The Daily Rundown
updated 3/13/2013 12:18:37 PM ET 2013-03-13T16:18:37

The U.S. relationship with Latin America has long been defined by cold war politics and a smattering of new economic opportunities...but times may be changing.

America’s influence in Latin America is “not what it used to be.” But there are plenty of opportunities to change that, says NBC News Latin American Policy Analyst, Jorge Castañeda.

After the death of Venezuelan leader Hugo Chavez, President Obama said he would seek to begin a new era in U.S.-Venezuelan relations. But the disappearance of America’s chief antagonist in the region could signal an overall warming of relations. Castañeda, who also served as Mexico’s foreign minister, said on The Daily Rundown Wednesday that the ball is now in President Obama’s court.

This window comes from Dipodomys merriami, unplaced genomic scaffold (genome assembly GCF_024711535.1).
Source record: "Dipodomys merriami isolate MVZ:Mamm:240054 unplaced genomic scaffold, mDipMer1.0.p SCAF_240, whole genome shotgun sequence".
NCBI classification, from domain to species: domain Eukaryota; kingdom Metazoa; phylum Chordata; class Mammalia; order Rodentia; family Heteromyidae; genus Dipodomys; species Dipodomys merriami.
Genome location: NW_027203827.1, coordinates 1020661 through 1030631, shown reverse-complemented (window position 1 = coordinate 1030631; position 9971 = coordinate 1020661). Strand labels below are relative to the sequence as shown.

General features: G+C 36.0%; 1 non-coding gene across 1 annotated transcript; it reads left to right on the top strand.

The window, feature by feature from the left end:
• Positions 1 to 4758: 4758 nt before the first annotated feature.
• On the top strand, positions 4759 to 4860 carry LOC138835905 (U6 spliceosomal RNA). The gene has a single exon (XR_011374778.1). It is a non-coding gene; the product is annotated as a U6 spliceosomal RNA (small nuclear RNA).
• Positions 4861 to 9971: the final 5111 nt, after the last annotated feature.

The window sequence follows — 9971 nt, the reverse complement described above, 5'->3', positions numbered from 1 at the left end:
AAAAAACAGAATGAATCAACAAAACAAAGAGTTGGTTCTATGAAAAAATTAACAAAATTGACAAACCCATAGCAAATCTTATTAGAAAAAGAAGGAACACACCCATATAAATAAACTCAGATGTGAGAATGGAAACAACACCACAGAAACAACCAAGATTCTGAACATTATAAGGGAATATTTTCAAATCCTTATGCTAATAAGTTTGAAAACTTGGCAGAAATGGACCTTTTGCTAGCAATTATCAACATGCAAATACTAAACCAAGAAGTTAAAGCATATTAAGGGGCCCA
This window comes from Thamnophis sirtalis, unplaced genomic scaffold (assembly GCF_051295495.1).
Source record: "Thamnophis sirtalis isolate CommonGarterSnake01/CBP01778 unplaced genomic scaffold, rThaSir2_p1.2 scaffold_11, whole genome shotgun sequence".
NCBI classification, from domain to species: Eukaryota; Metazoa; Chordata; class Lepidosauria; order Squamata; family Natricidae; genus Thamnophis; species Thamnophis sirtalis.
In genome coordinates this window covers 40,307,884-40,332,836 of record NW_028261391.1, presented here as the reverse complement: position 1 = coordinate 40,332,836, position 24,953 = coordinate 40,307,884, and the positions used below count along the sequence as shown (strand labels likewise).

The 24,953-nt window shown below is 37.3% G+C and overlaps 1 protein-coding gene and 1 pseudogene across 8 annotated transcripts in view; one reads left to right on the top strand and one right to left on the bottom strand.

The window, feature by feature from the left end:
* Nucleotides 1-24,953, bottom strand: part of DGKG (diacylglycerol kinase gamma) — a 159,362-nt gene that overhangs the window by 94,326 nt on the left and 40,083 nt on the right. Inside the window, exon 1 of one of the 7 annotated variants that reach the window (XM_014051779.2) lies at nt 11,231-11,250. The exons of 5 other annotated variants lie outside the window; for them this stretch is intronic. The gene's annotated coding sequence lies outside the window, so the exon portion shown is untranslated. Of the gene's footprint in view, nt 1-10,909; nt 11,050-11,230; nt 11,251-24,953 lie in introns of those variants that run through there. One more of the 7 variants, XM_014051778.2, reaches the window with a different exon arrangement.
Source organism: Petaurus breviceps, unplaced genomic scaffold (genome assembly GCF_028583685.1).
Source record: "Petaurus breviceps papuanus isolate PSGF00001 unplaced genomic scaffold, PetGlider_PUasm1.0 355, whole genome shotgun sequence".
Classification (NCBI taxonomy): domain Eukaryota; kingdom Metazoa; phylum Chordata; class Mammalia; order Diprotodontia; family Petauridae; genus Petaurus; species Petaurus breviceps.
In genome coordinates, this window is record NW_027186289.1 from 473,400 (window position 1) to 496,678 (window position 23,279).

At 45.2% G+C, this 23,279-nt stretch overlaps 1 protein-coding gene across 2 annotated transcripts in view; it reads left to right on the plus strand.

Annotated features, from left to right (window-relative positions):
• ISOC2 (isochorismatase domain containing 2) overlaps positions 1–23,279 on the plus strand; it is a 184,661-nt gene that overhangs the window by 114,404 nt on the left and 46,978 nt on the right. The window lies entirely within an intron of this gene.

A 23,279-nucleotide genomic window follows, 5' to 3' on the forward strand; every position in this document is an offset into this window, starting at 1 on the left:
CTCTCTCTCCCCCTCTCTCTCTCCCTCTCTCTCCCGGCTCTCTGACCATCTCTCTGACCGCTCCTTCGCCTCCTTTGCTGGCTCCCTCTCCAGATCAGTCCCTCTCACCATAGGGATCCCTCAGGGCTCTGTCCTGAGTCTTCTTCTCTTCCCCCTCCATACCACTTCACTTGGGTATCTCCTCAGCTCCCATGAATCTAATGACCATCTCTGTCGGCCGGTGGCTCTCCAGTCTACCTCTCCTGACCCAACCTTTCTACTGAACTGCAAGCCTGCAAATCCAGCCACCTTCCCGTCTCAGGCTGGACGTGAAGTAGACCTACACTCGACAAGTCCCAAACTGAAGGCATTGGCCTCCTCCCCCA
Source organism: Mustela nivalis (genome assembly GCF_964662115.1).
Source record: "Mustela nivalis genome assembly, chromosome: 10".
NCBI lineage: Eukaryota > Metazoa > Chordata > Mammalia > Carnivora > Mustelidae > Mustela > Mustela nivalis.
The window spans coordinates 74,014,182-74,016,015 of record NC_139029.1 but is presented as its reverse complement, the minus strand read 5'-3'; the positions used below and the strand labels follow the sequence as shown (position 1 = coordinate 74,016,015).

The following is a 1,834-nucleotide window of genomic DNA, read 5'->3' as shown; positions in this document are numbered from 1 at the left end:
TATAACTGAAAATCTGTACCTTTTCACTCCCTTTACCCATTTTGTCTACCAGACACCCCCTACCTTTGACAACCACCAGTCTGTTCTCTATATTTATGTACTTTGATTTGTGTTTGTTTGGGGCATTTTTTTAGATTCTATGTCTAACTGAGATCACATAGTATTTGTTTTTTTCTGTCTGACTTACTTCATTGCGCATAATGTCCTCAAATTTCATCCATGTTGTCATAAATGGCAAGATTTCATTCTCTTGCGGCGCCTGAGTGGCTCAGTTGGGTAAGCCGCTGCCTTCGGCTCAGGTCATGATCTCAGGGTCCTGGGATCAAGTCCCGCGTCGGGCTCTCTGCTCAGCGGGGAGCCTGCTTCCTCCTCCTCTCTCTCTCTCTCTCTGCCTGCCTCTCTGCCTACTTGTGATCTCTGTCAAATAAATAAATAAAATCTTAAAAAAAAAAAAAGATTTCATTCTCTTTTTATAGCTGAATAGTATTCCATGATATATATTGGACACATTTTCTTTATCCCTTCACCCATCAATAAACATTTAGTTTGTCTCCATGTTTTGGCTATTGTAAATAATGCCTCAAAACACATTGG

“(The U.S.) doesn’t have an agenda with Latin America…(but) the President has a great opportunity as his second term begins.” Part of the reason for that opportunity is the chance for action on U.S. policy issues that are most meaningful to Latin American nations, namely immigration reform and gun control. “If there is comprehensive immigration reform…and there is some form of cooperation with sending countries like Mexico, Guatemala, Honduras, El Salvador and the Caribbean countries, that would have an enormous impact in part of Latin America,” Castañeda said.

He says Latin American countries would like for the U.S. to “apply its existing laws on exporting weapons (and) change its domestic regulations on the purchase of weapons—many of which end up in Mexico and Central America.”

And what of the Castro brothers, long a thorn in America’s side? Castañeda says one way to lessen their influence is to end the 41-year-old embargo against Cuba.

“Just about every country in Latin America thinks the (Cuba) embargo is needless, counterproductive and obsolete…it makes no sense.” He went on to say the U.S. may be able to encourage democratization in that nation more freely “if the Castro brothers no longer have the pretext of U.S. ‘aggression’…as a pretext for the terrible economic situation Cuba lives in.”

Video: Deep Dive: Inside US/Latin American relations


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